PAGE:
It was a meeting members of the National Association of Business Economics would like to forget if only they could.
About 250 of the country's prominent economists were gathered Tuesday morning at the New York Marriott World Trade Center hotel, wedged between the two towers of the World Trade Center, when the chandeliers began to sway. Then there was a loud explosion.
"The room was just up in arms," said Carl Tannenbaum, who was attending the meeting in his role as chief economist for Chicago's LaSalle National Bank. "Everybody ran out in the hallway, and we were directed out into the street, which was already filled with debris."
The economists, who included Bank One's Diane Swonk and Harris Bank's Tim O'Neill, were relatively calm as they walked away from the hotel until they got two blocks away and saw the second jetliner crash into the World Trade Center. For a few seconds, they watched in horror as people fell from the upper reaches of the building. "Then we ran in terror to Battery Park," Tannenbaum said.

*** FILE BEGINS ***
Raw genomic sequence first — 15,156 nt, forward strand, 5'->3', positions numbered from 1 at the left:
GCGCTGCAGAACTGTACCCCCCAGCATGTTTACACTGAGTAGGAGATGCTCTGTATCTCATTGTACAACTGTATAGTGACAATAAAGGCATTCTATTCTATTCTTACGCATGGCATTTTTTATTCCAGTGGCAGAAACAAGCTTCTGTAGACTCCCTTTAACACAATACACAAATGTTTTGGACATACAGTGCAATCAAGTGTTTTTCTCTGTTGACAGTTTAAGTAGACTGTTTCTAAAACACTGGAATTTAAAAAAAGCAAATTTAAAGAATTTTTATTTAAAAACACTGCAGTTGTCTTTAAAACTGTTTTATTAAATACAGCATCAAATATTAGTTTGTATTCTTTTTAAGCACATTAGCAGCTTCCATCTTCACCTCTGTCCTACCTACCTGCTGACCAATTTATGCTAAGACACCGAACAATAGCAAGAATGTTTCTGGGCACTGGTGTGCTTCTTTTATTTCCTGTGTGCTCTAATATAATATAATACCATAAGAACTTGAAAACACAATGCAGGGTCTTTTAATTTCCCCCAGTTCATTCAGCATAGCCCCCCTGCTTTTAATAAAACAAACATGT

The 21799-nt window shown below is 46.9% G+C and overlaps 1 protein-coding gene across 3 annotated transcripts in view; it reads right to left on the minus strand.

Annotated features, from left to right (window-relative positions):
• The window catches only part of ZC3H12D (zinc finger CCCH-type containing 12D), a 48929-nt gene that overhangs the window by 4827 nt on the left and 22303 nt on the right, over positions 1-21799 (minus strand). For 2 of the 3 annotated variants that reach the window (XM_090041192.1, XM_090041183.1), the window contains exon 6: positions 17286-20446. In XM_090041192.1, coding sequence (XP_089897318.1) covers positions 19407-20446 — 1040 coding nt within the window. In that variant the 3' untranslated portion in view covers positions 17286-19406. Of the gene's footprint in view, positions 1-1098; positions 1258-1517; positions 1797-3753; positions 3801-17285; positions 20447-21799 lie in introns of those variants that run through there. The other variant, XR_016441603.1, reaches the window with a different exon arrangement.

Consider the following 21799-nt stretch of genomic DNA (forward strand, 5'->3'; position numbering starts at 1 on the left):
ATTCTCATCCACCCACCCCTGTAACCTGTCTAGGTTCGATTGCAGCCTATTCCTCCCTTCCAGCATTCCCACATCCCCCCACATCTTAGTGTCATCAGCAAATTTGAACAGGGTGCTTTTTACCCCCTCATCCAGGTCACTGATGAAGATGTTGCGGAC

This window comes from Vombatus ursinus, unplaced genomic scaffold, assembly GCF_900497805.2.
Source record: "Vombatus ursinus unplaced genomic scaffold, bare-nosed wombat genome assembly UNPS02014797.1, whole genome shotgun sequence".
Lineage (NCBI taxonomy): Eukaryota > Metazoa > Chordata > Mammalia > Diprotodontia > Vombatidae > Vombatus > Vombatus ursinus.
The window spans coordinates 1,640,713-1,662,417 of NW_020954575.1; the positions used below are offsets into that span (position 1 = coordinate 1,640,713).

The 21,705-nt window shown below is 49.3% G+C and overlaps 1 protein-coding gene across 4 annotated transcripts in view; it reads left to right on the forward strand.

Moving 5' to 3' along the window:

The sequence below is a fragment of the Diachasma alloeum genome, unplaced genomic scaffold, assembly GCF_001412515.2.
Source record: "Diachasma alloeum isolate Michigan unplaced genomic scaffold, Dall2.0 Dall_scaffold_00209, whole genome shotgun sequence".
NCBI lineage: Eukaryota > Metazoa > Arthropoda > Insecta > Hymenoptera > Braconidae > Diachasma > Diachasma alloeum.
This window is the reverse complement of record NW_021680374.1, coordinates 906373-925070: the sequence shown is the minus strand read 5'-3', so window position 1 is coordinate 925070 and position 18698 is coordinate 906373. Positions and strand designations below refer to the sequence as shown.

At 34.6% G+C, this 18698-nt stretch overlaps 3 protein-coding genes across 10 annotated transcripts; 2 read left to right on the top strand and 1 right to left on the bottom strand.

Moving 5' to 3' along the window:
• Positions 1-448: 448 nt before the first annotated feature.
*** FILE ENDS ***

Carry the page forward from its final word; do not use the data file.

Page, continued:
After 40 minutes of huddling in the park wondering what to do, the conference refugees saw the second tower collapse under its own weight, showering them in a blizzardlike storm of silt and dust.
In the confusion, someone found a policeman who suggested they leave the Wall Street area for Midtown by walking up FDR Drive, usually a busy thoroughfare that had been closed to traffic.
Tannenbaum, Swonk and O'Neill made it to safety a few hours later and were amazed at how people in the New York offices of their banks reached out to help.
"If there's a silver lining, that's it. People have been calling with names of people who are happy to take us in," Tannenbaum said. "Nobody walked away with a suitcase. My bag was in storage, and I'm not counting on seeing it again."
Although he would like nothing better than to be back home in Chicago, Tannenbaum knew that wasn't going to happen for at least a day and maybe several. But after his close call, he wasn't about to complain about having a ruined suit and no toothbrush.
"I'm here, and that's better than some," he said.Copyright © 2015, The Baltimore Sun